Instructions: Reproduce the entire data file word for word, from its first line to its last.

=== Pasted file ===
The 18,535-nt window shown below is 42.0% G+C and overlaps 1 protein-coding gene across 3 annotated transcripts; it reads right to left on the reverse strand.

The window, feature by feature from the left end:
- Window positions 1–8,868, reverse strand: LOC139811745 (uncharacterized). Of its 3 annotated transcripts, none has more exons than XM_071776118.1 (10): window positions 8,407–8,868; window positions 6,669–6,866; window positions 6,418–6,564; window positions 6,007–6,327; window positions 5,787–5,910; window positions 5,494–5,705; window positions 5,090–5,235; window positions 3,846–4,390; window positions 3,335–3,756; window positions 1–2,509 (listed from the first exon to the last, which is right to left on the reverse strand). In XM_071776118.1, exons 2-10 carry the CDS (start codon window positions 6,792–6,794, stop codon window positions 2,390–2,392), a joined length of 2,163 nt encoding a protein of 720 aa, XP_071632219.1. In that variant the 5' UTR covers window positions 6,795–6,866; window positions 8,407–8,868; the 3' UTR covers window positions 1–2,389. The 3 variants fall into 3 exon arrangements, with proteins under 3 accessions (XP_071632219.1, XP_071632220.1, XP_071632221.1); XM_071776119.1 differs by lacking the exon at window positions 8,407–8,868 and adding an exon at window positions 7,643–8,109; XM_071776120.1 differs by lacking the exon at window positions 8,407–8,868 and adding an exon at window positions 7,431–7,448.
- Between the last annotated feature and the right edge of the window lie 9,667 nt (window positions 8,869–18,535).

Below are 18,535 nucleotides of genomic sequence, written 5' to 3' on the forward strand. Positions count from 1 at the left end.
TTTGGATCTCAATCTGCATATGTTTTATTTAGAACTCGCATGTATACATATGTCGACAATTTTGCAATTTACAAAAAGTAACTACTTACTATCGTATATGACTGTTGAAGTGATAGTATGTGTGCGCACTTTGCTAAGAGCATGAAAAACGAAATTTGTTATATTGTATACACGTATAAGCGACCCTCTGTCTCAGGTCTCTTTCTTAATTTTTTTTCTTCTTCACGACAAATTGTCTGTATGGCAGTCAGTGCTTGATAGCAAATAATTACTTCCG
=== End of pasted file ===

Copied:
The 18,535-nt window shown below is 42.0% G+C and overlaps 1 protein-coding gene across 3 annotated transcripts; it reads right to left on the reverse strand.

The window, feature by feature from the left end:
- Window positions 1–8,868, reverse strand: LOC139811745 (uncharacterized). Of its 3 annotated transcripts, none has more exons than XM_071776118.1 (10): window positions 8,407–8,868; window positions 6,669–6,866; window positions 6,418–6,564; window positions 6,007–6,327; window positions 5,787–5,910; window positions 5,494–5,705; window positions 5,090–5,235; window positions 3,846–4,390; window positions 3,335–3,756; window positions 1–2,509 (listed from the first exon to the last, which is right to left on the reverse strand). In XM_071776118.1, exons 2-10 carry the CDS (start codon window positions 6,792–6,794, stop codon window positions 2,390–2,392), a joined length of 2,163 nt encoding a protein of 720 aa, XP_071632219.1. In that variant the 5' UTR covers window positions 6,795–6,866; window positions 8,407–8,868; the 3' UTR covers window positions 1–2,389. The 3 variants fall into 3 exon arrangements, with proteins under 3 accessions (XP_071632219.1, XP_071632220.1, XP_071632221.1); XM_071776119.1 differs by lacking the exon at window positions 8,407–8,868 and adding an exon at window positions 7,643–8,109; XM_071776120.1 differs by lacking the exon at window positions 8,407–8,868 and adding an exon at window positions 7,431–7,448.
- Between the last annotated feature and the right edge of the window lie 9,667 nt (window positions 8,869–18,535).

Below are 18,535 nucleotides of genomic sequence, written 5' to 3' on the forward strand. Positions count from 1 at the left end.
TTTGGATCTCAATCTGCATATGTTTTATTTAGAACTCGCATGTATACATATGTCGACAATTTTGCAATTTACAAAAAGTAACTACTTACTATCGTATATGACTGTTGAAGTGATAGTATGTGTGCGCACTTTGCTAAGAGCATGAAAAACGAAATTTGTTATATTGTATACACGTATAAGCGACCCTCTGTCTCAGGTCTCTTTCTTAATTTTTTTTCTTCTTCACGACAAATTGTCTGTATGGCAGTCAGTGCTTGATAGCAAATAATTACTTCCG